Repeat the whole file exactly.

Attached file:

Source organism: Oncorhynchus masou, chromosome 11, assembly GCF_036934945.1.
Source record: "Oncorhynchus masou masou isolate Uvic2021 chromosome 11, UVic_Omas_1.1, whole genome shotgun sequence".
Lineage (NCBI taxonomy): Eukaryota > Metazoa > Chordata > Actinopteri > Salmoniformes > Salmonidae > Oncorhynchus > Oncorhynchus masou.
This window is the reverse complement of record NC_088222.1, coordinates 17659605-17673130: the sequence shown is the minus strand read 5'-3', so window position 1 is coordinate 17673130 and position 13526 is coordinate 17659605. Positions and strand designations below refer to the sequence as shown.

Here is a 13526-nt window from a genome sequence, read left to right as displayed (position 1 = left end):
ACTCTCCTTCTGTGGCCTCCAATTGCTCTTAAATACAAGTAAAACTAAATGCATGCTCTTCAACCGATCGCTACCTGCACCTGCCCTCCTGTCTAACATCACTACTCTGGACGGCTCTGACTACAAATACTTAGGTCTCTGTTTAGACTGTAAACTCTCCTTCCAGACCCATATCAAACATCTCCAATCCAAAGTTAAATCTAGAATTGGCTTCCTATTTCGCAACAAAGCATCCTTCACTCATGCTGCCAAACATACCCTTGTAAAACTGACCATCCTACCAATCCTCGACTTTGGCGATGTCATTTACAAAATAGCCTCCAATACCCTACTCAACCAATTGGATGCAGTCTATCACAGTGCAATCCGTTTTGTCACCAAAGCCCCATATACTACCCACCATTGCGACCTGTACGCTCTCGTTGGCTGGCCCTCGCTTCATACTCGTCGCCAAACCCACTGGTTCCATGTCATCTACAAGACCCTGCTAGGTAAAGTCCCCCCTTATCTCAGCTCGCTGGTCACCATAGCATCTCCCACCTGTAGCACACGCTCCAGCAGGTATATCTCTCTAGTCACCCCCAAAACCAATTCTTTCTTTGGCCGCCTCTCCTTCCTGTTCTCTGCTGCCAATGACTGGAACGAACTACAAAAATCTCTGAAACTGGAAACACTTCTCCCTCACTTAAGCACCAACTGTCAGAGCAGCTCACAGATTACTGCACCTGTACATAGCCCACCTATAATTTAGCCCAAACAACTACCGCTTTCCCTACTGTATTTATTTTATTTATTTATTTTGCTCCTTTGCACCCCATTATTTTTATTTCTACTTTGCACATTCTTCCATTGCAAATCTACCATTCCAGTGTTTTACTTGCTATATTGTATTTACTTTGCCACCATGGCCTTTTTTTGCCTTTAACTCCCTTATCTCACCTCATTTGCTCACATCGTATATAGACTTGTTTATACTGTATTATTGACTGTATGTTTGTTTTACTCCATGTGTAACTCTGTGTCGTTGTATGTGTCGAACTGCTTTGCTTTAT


Source organism: Oncorhynchus masou, chromosome 11, assembly GCF_036934945.1.
Source record: "Oncorhynchus masou masou isolate Uvic2021 chromosome 11, UVic_Omas_1.1, whole genome shotgun sequence".
Lineage (NCBI taxonomy): Eukaryota > Metazoa > Chordata > Actinopteri > Salmoniformes > Salmonidae > Oncorhynchus > Oncorhynchus masou.
This window is the reverse complement of record NC_088222.1, coordinates 17659605-17673130: the sequence shown is the minus strand read 5'-3', so window position 1 is coordinate 17673130 and position 13526 is coordinate 17659605. Positions and strand designations below refer to the sequence as shown.

Here is a 13526-nt window from a genome sequence, read left to right as displayed (position 1 = left end):
ACTCTCCTTCTGTGGCCTCCAATTGCTCTTAAATACAAGTAAAACTAAATGCATGCTCTTCAACCGATCGCTACCTGCACCTGCCCTCCTGTCTAACATCACTACTCTGGACGGCTCTGACTACAAATACTTAGGTCTCTGTTTAGACTGTAAACTCTCCTTCCAGACCCATATCAAACATCTCCAATCCAAAGTTAAATCTAGAATTGGCTTCCTATTTCGCAACAAAGCATCCTTCACTCATGCTGCCAAACATACCCTTGTAAAACTGACCATCCTACCAATCCTCGACTTTGGCGATGTCATTTACAAAATAGCCTCCAATACCCTACTCAACCAATTGGATGCAGTCTATCACAGTGCAATCCGTTTTGTCACCAAAGCCCCATATACTACCCACCATTGCGACCTGTACGCTCTCGTTGGCTGGCCCTCGCTTCATACTCGTCGCCAAACCCACTGGTTCCATGTCATCTACAAGACCCTGCTAGGTAAAGTCCCCCCTTATCTCAGCTCGCTGGTCACCATAGCATCTCCCACCTGTAGCACACGCTCCAGCAGGTATATCTCTCTAGTCACCCCCAAAACCAATTCTTTCTTTGGCCGCCTCTCCTTCCTGTTCTCTGCTGCCAATGACTGGAACGAACTACAAAAATCTCTGAAACTGGAAACACTTCTCCCTCACTTAAGCACCAACTGTCAGAGCAGCTCACAGATTACTGCACCTGTACATAGCCCACCTATAATTTAGCCCAAACAACTACCGCTTTCCCTACTGTATTTATTTTATTTATTTATTTTGCTCCTTTGCACCCCATTATTTTTATTTCTACTTTGCACATTCTTCCATTGCAAATCTACCATTCCAGTGTTTTACTTGCTATATTGTATTTACTTTGCCACCATGGCCTTTTTTTGCCTTTAACTCCCTTATCTCACCTCATTTGCTCACATCGTATATAGACTTGTTTATACTGTATTATTGACTGTATGTTTGTTTTACTCCATGTGTAACTCTGTGTCGTTGTATGTGTCGAACTGCTTTGCTTTAT